Take a tour with Marjorie Harris as she explores landscape architect Brenda Dinnick’s enchanting private oasis
Photos by Virginia MacDonald
Tucked away behind the scenes in a downtown Toronto neighbourhood is Brenda Dinnick?s classically romantic garden. To pass from the bustle of the city into her backyard is to relax immediately and go with the flow?because every element is sensual yet structured, drawing you in and carrying you along. Curving borders wind toward a reflecting pool complete with a charming bench tucked into the greenery. Beyond, a boxwood parterre is eautifully framed by a clematis-bedecked arbour and decorative treillage that disguises a garage.
A harmonious mix of formal and informal elements, the garden has a settled, cohesive feeling, even though substantial changes have occurred since Dinnick and her husband Wilf bought the house on a grey December day in 1993. From the outset, the landscape architect in Dinnick could see that there was a solid foundation on which to build. The previous owner of the 1889 house was a serious plantswoman named Betty Howe and her legacy included fences clothed in mature climbing hydrangeas and, on the south side, a row of astounding standard euonymus. (The garden is still suffused with the old lady?s spirit?her ashes are buried under one of the trees.) But, for Dinnick, the long, skinny plot lacked definition and a true focal point.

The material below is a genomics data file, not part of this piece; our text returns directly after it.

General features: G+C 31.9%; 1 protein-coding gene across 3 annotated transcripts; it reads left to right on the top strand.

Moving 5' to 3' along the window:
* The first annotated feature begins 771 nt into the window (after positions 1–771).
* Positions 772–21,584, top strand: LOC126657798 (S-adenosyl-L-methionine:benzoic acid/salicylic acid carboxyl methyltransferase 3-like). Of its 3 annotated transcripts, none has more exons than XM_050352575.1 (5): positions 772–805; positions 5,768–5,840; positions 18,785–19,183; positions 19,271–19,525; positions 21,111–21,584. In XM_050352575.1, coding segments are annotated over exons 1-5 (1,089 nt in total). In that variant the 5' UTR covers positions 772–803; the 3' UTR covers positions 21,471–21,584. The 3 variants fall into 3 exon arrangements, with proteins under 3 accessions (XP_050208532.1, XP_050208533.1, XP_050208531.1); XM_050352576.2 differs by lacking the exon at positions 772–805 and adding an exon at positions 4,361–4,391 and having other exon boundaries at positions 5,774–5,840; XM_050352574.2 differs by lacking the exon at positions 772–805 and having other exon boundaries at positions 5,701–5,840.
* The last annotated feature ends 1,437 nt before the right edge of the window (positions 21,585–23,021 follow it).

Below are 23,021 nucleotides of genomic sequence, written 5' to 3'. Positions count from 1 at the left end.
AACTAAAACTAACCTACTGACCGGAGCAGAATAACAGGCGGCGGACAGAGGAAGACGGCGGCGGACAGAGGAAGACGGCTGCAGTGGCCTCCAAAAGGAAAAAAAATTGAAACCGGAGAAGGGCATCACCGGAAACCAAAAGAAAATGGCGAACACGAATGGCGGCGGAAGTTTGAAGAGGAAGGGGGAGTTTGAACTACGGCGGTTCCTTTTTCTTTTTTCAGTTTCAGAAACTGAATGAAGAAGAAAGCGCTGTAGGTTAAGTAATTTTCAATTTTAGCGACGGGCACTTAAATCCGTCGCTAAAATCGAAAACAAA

She spent a year just looking at and assessing the garden while renovations on the house were completed. ?It taught me a lesson,? she admits. ?When you go into a client?s residence, they give you their wish list and you go away to try to make it all come true. But what?s really most valuable is to sit in the garden and get the feel of it.?
A reflecting pool cuts across the central lawn.